This builds on the restricted after initial revert form of D93906, and adds back support for breaking backedges of inner loops. It turns out the original invalidation logic wasn't quite right, specifically around the handling of LCSSA.
When breaking the backedge of an inner loop, we can cause blocks which were in the outer loop only because they were also included in a sub-loop to be removed from both loops. This results in the exit block set for our original parent loop changing, and thus a need for new LCSSA phi nodes.
This case happens when the inner loop has an exit block which is also an exit block of the parent, and there's a block in the child which reaches an exit to said block without also reaching an exit to the parent loop.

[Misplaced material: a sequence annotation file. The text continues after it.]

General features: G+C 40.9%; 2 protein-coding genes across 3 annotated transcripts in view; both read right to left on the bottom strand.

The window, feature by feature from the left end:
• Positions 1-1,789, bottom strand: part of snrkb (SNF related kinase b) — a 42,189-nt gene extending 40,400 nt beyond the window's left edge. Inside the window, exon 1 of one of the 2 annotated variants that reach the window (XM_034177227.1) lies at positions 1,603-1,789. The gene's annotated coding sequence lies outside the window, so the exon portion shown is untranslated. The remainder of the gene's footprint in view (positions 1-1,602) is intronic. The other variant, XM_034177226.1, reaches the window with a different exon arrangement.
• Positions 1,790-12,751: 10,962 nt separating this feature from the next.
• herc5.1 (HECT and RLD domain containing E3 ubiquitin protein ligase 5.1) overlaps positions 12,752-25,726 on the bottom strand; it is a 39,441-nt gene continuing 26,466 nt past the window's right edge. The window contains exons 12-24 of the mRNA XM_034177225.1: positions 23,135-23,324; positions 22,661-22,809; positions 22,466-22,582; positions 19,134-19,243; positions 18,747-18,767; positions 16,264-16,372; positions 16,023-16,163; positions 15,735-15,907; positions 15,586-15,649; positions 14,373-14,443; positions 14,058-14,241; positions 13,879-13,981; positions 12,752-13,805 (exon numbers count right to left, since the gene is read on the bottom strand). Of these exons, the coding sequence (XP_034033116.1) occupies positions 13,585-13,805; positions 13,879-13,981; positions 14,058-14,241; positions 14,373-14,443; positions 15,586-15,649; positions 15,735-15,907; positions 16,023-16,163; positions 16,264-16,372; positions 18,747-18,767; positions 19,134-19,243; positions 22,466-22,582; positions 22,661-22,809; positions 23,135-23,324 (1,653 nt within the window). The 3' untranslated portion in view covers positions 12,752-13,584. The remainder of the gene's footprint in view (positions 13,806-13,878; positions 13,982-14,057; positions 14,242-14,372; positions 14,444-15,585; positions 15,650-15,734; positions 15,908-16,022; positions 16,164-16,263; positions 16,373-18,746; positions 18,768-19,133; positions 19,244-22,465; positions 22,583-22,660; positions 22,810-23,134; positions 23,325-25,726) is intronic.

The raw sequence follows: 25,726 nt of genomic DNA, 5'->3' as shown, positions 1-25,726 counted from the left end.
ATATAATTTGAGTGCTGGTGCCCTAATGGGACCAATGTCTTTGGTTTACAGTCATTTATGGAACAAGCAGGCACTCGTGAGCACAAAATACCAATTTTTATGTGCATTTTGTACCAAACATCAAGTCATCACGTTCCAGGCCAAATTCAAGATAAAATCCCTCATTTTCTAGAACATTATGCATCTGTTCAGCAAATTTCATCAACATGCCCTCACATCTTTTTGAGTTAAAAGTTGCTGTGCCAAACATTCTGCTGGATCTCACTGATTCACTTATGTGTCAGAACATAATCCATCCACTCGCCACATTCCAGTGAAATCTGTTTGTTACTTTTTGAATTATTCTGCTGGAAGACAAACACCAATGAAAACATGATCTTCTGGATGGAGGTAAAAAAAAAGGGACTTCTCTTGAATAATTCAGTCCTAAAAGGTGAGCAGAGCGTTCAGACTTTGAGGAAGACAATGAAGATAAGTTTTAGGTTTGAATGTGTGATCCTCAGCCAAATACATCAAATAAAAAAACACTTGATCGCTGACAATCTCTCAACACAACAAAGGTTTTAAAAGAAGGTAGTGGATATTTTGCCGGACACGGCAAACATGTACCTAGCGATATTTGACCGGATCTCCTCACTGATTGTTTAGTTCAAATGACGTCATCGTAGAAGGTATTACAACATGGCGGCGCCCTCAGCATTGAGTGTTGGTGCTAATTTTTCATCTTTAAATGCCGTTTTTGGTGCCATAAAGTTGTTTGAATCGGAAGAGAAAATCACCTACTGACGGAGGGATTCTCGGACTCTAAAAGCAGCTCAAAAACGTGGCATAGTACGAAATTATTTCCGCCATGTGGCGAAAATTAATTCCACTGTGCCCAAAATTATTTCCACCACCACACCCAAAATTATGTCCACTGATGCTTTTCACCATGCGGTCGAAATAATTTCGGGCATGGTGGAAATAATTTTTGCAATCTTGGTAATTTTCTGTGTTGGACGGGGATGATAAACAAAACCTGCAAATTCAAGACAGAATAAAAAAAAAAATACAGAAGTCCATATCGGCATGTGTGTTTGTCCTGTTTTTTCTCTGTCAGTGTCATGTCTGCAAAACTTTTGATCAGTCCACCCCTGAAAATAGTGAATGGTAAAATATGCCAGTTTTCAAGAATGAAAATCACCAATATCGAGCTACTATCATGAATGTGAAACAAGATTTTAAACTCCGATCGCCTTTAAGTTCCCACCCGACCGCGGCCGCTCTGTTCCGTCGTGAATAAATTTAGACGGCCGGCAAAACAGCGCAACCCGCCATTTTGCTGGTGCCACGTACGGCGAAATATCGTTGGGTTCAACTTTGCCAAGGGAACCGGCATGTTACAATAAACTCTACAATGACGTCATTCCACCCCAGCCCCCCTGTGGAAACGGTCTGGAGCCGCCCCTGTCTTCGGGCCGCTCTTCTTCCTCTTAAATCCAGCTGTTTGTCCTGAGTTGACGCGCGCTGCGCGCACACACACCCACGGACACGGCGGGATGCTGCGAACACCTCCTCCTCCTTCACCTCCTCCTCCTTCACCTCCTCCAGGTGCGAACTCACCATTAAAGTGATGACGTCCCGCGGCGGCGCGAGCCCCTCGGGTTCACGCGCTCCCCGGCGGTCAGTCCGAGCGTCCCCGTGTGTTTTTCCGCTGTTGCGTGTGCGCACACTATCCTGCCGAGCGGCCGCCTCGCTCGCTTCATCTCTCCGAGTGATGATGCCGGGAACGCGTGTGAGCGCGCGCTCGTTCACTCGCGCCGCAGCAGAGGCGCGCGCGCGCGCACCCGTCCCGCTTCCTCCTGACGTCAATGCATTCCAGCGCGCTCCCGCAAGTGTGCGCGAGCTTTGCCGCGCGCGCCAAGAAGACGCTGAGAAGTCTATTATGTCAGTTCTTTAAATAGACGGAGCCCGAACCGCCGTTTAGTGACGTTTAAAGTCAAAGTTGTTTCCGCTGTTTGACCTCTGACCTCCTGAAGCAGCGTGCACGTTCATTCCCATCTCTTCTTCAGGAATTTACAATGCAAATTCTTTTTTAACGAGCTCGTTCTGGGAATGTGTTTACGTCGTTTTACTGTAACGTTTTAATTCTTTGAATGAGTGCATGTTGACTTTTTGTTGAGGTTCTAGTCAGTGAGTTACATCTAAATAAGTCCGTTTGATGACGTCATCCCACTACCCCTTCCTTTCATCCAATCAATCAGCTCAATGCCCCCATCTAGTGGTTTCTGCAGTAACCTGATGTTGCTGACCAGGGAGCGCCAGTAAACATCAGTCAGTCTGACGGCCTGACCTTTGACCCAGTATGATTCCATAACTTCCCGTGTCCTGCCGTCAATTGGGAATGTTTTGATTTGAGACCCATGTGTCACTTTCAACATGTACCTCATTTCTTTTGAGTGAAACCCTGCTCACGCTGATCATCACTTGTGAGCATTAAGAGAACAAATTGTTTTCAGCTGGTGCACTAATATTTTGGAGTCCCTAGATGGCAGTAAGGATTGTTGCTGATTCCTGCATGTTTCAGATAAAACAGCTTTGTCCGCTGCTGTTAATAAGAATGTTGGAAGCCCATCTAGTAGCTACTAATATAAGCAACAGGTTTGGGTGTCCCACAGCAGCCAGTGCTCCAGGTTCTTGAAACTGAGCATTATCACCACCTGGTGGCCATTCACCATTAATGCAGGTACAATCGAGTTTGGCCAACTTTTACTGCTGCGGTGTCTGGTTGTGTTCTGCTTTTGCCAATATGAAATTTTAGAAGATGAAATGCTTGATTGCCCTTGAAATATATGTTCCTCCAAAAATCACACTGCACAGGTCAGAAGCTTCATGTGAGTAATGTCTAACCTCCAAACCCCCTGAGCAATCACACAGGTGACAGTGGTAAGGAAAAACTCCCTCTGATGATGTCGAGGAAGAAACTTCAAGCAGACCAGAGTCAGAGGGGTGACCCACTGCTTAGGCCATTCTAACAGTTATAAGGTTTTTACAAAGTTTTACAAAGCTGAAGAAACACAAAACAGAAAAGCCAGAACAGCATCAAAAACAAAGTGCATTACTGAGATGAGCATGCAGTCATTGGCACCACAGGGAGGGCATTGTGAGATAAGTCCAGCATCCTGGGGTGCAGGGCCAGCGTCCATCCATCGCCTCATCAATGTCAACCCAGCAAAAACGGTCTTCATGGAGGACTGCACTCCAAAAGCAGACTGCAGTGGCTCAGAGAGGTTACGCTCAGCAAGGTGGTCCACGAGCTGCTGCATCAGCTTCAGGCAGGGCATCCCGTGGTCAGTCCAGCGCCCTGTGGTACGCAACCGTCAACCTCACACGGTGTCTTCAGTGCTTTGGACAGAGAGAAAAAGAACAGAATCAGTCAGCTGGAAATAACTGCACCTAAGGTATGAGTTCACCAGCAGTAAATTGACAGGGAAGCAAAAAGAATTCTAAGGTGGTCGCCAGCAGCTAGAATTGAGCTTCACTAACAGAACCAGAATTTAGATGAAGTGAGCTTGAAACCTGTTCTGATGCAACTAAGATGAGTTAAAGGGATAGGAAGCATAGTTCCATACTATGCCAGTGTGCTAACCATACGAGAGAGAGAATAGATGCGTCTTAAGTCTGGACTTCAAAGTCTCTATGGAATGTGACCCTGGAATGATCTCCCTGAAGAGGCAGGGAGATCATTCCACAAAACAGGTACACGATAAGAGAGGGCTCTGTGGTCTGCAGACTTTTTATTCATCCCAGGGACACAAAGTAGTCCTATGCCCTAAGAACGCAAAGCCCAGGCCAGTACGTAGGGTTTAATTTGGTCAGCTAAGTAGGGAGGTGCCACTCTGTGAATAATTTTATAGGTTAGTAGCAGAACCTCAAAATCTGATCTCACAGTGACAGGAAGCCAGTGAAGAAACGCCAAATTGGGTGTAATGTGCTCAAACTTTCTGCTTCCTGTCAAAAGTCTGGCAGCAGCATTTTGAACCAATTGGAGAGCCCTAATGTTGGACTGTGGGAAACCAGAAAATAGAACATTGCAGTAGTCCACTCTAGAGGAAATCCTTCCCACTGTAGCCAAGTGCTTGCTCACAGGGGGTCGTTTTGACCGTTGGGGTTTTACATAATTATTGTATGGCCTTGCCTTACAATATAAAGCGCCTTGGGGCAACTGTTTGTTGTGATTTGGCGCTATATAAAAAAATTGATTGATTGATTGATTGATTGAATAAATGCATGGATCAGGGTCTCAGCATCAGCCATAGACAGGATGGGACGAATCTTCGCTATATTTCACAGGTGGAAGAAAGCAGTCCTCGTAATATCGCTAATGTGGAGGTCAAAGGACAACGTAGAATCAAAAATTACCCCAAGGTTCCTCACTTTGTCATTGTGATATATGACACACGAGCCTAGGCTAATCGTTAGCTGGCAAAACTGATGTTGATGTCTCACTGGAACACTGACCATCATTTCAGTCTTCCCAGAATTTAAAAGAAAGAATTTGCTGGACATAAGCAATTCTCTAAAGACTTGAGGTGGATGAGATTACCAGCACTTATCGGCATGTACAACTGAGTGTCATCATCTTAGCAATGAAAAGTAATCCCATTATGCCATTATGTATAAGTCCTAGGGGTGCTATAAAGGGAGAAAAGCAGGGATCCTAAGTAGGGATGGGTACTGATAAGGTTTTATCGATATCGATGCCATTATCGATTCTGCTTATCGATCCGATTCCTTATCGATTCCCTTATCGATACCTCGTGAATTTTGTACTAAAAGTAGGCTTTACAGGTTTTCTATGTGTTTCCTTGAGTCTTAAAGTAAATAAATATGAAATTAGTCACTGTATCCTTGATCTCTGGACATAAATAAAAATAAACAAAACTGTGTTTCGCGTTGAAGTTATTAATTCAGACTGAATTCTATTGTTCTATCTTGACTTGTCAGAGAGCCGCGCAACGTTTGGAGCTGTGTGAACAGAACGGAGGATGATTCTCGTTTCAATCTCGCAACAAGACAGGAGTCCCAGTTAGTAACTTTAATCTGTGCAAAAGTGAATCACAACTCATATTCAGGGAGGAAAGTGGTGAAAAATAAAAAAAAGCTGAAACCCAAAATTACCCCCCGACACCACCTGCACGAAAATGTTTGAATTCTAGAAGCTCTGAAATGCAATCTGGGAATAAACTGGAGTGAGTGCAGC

(I'm describing this in terms of the immediate parent, but the problem is general for any transitive parent in the nest.)
At a high level, we seem to have two choices. Either a) rebuild lcssa if needed, or b) restrict the transformation such that an lcssa rebuild isn't needed.
The lcssa rebuild approach is potentially expensive in the worst case. Each rebuild is potentially O(N^2) in the number of instructions in the loop being rebuilt. At worst, we could have N sub-loops (since each must contain at least one instruction), resulting in a worst case example of a whole forest of loops w/zero btc resulting in O(N^3). We have lots of precedent for this being an acceptable expense, but I want to explicit raise the issue for review. Thoughts?